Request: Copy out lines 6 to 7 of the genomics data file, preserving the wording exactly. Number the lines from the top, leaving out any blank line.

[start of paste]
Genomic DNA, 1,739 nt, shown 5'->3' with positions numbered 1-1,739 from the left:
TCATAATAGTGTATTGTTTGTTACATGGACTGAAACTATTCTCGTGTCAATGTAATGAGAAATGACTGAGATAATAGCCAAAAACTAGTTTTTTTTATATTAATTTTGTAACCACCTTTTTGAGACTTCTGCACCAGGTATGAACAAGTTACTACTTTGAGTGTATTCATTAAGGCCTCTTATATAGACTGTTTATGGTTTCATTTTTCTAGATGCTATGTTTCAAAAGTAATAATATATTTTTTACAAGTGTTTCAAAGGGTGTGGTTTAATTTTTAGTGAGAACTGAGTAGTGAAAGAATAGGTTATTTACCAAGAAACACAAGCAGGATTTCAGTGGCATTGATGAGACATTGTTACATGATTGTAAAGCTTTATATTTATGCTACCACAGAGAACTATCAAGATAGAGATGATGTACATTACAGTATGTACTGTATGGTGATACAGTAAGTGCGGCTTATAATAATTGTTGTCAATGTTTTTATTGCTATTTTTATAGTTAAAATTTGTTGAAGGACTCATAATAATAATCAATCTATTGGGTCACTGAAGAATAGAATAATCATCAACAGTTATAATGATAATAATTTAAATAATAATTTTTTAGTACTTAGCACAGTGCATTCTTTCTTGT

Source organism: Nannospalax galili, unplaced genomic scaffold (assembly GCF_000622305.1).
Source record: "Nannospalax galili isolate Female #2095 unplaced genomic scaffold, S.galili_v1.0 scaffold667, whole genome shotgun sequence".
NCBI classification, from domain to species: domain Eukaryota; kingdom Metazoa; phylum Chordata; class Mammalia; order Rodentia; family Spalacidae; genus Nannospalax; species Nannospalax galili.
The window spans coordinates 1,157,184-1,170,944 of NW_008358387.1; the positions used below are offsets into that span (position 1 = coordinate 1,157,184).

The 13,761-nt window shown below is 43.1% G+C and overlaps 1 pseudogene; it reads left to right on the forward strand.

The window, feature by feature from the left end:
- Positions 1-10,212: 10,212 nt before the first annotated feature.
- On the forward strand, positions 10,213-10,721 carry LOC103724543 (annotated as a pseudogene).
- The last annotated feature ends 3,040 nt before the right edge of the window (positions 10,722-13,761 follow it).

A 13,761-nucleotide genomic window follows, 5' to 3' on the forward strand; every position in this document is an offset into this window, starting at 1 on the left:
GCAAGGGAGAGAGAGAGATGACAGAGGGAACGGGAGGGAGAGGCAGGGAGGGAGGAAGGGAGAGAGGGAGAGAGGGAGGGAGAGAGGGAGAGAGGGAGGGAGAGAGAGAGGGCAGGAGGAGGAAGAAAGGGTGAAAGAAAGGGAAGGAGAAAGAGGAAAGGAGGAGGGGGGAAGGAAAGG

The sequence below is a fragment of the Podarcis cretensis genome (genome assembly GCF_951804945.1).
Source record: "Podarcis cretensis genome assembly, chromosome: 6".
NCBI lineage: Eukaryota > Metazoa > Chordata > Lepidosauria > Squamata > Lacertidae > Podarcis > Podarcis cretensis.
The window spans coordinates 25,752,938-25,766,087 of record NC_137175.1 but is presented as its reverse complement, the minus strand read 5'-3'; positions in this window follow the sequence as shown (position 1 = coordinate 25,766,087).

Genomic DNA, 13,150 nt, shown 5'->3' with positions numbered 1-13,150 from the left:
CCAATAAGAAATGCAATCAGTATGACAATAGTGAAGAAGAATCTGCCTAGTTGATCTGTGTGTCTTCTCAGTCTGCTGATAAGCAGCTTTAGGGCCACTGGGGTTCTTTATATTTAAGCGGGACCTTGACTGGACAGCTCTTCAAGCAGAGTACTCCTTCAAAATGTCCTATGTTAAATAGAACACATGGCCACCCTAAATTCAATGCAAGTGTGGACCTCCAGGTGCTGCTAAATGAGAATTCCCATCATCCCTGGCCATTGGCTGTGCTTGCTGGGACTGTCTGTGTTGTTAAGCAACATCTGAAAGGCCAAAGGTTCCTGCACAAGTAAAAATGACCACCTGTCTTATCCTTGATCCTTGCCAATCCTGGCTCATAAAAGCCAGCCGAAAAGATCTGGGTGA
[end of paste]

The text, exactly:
The window spans coordinates 1,157,184-1,170,944 of NW_008358387.1; the positions used below are offsets into that span (position 1 = coordinate 1,157,184).

The 13,761-nt window shown below is 43.1% G+C and overlaps 1 pseudogene; it reads left to right on the forward strand.